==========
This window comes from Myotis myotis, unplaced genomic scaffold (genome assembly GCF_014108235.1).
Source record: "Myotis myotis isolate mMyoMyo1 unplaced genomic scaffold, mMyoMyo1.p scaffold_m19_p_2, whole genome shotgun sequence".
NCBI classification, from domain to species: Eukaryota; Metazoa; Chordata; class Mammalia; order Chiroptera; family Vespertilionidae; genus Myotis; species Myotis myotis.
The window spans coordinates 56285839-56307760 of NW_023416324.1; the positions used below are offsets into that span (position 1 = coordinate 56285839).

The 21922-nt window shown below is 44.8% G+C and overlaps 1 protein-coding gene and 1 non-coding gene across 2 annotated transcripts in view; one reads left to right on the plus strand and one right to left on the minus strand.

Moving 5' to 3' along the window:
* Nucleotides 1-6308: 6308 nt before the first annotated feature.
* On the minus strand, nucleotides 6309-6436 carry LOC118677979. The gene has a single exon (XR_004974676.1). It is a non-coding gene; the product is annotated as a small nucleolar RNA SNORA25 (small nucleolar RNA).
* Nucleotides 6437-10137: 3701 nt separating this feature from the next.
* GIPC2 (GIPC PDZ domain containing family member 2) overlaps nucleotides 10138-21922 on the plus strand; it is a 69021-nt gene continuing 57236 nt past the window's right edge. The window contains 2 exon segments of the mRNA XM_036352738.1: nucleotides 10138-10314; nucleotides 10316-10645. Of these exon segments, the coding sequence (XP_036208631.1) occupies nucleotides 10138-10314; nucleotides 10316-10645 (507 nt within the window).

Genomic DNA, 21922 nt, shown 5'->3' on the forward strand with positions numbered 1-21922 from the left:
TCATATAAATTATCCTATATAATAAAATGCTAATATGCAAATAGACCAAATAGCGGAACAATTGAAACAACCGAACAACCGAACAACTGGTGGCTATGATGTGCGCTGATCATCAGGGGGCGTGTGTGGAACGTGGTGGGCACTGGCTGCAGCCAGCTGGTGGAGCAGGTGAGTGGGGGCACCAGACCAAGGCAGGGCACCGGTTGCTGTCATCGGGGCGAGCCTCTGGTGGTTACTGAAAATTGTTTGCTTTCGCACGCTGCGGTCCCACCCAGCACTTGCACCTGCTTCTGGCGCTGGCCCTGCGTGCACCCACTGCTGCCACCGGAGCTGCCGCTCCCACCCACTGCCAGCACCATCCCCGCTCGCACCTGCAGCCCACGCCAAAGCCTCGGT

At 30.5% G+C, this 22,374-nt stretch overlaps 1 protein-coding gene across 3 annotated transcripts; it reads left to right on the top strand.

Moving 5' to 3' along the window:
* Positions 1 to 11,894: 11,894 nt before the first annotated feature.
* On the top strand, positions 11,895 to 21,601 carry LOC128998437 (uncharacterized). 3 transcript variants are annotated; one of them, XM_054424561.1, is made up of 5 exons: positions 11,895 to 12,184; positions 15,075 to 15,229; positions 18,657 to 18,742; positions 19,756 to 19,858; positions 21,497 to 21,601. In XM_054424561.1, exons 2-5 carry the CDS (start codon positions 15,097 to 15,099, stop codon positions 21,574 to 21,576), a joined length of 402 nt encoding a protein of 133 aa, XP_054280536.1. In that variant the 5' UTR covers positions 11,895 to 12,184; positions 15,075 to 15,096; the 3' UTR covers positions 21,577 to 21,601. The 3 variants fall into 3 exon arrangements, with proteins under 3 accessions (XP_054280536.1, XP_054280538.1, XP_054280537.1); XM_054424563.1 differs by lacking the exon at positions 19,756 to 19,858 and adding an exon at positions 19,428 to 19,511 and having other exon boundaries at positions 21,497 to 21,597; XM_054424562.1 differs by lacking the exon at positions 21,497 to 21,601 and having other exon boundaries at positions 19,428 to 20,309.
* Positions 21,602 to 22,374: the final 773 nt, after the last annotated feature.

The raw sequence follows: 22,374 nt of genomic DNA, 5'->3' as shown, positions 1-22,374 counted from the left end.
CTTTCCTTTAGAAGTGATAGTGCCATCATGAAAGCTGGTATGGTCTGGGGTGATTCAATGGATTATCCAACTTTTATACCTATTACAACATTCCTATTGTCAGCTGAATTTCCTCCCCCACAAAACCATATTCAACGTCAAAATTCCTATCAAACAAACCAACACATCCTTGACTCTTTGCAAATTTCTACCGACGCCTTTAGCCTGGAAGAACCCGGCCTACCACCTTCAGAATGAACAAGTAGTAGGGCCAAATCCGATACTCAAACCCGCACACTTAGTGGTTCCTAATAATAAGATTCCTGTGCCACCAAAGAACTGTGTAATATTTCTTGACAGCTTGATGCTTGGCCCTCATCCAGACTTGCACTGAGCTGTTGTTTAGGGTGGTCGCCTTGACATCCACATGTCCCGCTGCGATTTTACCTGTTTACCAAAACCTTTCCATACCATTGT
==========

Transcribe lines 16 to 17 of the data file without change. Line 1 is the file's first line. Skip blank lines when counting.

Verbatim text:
* On the top strand, positions 11,895 to 21,601 carry LOC128998437 (uncharacterized). 3 transcript variants are annotated; one of them, XM_054424561.1, is made up of 5 exons: positions 11,895 to 12,184; positions 15,075 to 15,229; positions 18,657 to 18,742; positions 19,756 to 19,858; positions 21,497 to 21,601. In XM_054424561.1, exons 2-5 carry the CDS (start codon positions 15,097 to 15,099, stop codon positions 21,574 to 21,576), a joined length of 402 nt encoding a protein of 133 aa, XP_054280536.1. In that variant the 5' UTR covers positions 11,895 to 12,184; positions 15,075 to 15,096; the 3' UTR covers positions 21,577 to 21,601. The 3 variants fall into 3 exon arrangements, with proteins under 3 accessions (XP_054280536.1, XP_054280538.1, XP_054280537.1); XM_054424563.1 differs by lacking the exon at positions 19,756 to 19,858 and adding an exon at positions 19,428 to 19,511 and having other exon boundaries at positions 21,497 to 21,597; XM_054424562.1 differs by lacking the exon at positions 21,497 to 21,601 and having other exon boundaries at positions 19,428 to 20,309.
* Positions 21,602 to 22,374: the final 773 nt, after the last annotated feature.